As much fun as summertime is for humans, many dogs find it absolutely nerve-wracking.

Like many red-blooded Americans, I love a good fireworks show on a warm summer evening. I was talking with a friend who expressed concern about her dog who is sensitive to loud noises and what to do when fireworks displays become routine events, along with the approaching 4th of July. As it turns out, there are a lot of dog owners can do to prepare their four-legged friends for the noises that normally have them running for cover.

How to Keep Your Dog Calm During 4th of July Fireworks:

Start by desensitizing your dog. 

  • Play a video or audio recording of thunder and fireworks at the lowest volume as background noise a few times throughout the day. If you see any signs of fear or anxiety (panting, muscle tension, not eating), stop and reduce the volume. This training needs to be relaxing and enjoyable.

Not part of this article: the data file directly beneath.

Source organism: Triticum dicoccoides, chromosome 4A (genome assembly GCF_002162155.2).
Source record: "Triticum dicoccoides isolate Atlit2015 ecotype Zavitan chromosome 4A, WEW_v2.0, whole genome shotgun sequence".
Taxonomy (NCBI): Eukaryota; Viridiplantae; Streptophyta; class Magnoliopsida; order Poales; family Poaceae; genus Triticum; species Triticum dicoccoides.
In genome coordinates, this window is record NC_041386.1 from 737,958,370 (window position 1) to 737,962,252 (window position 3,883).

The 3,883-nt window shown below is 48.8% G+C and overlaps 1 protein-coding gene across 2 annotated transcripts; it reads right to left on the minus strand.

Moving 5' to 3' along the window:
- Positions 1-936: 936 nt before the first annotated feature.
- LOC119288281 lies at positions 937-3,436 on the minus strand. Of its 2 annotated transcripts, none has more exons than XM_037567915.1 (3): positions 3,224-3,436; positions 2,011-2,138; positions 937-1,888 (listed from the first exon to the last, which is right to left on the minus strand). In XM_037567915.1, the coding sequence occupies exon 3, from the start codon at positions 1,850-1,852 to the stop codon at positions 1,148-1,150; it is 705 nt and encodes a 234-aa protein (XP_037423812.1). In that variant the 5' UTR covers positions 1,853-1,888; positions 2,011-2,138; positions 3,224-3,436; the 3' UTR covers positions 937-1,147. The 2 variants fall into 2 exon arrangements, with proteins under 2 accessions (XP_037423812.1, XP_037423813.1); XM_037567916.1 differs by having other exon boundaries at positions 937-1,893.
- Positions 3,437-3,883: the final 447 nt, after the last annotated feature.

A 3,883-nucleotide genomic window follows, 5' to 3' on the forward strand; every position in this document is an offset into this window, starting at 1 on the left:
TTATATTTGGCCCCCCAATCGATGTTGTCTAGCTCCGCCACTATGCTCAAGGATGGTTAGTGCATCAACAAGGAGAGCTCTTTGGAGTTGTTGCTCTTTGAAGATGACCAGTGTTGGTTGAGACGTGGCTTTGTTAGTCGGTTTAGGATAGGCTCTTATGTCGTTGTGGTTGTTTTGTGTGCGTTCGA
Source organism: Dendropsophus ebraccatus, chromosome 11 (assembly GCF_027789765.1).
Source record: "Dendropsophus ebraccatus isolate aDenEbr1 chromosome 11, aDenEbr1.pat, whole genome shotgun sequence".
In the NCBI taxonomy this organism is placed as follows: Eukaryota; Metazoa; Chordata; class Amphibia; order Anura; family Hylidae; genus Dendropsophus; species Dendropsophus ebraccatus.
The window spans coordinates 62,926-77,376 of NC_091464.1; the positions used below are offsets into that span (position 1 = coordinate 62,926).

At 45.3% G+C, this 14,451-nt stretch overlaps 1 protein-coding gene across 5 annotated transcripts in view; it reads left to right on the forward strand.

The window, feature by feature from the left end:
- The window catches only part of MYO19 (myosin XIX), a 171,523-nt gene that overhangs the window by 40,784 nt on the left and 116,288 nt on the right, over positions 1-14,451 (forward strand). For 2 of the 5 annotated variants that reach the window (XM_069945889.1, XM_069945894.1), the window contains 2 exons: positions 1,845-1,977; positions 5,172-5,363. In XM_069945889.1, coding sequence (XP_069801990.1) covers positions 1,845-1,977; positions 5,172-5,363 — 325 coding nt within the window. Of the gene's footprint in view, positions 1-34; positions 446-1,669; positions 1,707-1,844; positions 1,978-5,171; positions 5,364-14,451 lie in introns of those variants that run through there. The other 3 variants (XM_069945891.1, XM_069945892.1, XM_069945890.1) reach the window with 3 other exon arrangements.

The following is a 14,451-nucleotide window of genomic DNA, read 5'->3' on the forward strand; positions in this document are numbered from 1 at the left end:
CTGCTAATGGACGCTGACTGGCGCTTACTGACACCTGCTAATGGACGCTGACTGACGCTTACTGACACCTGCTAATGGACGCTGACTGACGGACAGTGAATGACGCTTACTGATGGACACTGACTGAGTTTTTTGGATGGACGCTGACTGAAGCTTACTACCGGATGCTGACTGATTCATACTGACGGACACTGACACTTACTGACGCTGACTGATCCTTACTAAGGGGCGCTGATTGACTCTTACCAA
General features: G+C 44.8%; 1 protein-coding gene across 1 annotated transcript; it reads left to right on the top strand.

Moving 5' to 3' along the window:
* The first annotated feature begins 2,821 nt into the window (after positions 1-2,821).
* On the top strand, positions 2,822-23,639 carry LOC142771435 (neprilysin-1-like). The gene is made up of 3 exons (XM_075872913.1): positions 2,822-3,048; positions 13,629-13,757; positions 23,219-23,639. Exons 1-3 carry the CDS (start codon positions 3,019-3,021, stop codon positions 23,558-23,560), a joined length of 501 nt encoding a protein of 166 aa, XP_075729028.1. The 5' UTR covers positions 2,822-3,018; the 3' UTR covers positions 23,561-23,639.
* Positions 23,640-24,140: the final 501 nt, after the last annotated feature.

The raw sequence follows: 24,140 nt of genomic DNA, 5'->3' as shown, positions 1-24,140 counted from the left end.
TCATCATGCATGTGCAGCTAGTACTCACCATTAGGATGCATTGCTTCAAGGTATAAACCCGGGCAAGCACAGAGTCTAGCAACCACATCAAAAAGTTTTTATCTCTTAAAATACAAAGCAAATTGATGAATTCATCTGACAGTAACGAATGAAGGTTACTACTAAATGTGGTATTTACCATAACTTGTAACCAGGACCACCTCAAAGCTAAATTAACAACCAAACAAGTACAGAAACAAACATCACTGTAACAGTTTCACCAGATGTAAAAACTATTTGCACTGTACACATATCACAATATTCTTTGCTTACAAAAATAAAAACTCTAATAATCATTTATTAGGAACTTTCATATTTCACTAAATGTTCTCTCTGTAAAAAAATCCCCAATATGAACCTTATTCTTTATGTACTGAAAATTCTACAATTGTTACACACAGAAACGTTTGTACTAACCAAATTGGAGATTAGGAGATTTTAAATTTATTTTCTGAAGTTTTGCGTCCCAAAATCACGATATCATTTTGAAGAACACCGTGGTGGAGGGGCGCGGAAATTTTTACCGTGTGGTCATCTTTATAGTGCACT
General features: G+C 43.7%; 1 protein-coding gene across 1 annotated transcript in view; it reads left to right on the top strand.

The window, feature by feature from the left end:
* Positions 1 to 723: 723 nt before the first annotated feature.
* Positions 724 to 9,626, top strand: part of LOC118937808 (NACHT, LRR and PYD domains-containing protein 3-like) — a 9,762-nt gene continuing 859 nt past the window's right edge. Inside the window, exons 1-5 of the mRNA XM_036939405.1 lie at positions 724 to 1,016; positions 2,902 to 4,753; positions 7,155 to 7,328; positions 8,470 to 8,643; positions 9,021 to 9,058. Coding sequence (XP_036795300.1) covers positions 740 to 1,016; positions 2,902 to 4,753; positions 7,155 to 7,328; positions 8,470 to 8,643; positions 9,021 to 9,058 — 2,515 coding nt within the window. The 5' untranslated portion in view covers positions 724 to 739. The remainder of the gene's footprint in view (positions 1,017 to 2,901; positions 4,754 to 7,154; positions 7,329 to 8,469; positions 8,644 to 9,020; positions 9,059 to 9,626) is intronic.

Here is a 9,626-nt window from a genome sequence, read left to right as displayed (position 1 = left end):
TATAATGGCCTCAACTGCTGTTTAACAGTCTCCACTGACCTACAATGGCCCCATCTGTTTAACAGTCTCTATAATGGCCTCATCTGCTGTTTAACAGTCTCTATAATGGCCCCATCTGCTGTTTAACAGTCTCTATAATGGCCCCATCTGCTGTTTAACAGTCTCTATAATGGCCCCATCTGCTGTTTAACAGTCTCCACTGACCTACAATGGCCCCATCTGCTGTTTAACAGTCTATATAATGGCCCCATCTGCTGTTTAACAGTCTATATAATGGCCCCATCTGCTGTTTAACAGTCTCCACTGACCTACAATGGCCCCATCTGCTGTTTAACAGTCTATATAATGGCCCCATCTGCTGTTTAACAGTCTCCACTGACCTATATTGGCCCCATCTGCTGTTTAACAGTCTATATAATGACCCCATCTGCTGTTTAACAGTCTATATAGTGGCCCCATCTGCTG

• Pair the sounds with treats and mealtime. This allows your dog to relate the sound of fireworks to something he enjoys.
  • Gradually increase the volume of the recording over the next several days and continue to pair the sounds with things your dog likes, such as playing fetch. Whenever you start a new training session, decrease the volume a few steps from where you last left off.
  • Continue this several times a day until your dog can listen to the sounds at a moderately high level without showing any signs of fear or tension.

Note: Do not attempt this exercise if fireworks are expected that day!

dog on a porch

Always stay calm.

When actual fireworks are going on outside, don't change your behavior. Any changes in your body language or behavior could trigger your dog's anxiety. 

Stay inside.

Keep your dog inside as much as possible during fireworks displays. If you have a basement, be sure to lay down a soft dog bed, keep his favorite toys down there, as well as bowls of food and water. Putting on music or talk radio can help block the noises. 

Talk to your veterinarian.

If your dog is still nervous or anxious during training with fireworks noise (both real and simulated), contact your veterinarian to see if medications may help.

Do you have any additional tips? Sound off in the comments.